Intu Properties, operator of the national intu shopping centre chain, says it is in danger of collapse should it fail to secure new funding.
Losses nearly doubled to £2bn in 2019, up from £1.17bn in 2018, wiping more than fifth off the value of its estate, now worth £6.6bn. Intu’s value has now dropped by a third in the two years since its peak in December 2017.
The company blamed waves of CMAs and retail administrations as the main contributors, leaving stores empty and pushing down rental income, which dropped 9.1 percent like-for-like in the 12-month period. In 2018, the dip was just 1.6 per cent, and it expects further reductions in 2020.
“In addition to having been a challenging year, 2019 has been a year of change for Intu,” says CEO Matthew Roberts, who has yet to complete his first year in the job.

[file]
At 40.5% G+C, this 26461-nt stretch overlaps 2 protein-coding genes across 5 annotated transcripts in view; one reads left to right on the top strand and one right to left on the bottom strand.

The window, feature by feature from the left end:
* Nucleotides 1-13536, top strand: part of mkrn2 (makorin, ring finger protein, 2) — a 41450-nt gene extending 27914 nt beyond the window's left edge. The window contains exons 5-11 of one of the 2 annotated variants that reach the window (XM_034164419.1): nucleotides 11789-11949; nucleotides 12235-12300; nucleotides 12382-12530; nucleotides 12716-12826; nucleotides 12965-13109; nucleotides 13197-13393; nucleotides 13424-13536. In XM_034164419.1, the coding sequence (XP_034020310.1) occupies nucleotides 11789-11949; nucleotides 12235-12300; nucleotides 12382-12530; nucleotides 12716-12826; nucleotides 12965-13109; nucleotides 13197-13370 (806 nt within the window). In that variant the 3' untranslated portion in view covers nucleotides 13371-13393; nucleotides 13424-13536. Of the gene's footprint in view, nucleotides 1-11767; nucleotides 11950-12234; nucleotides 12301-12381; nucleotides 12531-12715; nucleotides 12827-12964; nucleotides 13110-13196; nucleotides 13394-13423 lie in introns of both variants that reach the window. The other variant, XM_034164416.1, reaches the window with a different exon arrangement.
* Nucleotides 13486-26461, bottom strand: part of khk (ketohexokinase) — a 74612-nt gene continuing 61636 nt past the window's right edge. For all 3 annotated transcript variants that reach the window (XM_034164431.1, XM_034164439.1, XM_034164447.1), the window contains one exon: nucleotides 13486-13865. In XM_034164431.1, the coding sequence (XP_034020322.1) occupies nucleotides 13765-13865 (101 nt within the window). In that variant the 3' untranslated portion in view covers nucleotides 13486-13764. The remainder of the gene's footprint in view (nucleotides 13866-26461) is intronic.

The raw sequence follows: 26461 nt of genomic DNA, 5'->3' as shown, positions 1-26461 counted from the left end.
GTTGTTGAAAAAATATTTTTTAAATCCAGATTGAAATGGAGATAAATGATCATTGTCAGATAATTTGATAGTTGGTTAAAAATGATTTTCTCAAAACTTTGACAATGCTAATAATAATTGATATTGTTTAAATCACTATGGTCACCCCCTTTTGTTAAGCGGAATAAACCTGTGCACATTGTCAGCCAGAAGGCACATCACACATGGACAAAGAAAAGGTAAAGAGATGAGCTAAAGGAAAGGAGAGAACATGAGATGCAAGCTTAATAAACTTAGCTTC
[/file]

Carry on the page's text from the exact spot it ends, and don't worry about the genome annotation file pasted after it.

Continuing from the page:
“With the pace of change accelerating in our sector, radical transformation was required, so we carried out a comprehensive review of the business and tested our findings to develop the strategy,” he adds.
“Our review of the business looked at the risks and opportunities of the evolving retail market, and along with an assessment of our underlying strengths, helped formulate our strategy for the next five years.
“This will reshape the business by way of four strategic objectives I am pleased to say we have already taken steps to deliver this strategy.”
Options to raise cash include selling off more assets, negotiating rates with lenders and refinancing its £4.5bn debt.
Despite the store closures, footfall actually rose in 2019 by 0.3 per cent. Interestingly the retail operator said the coronavirus was yet to impact visitor numbers, with footfall figures at its centres broadly unchanged in the first 10 weeks of the year.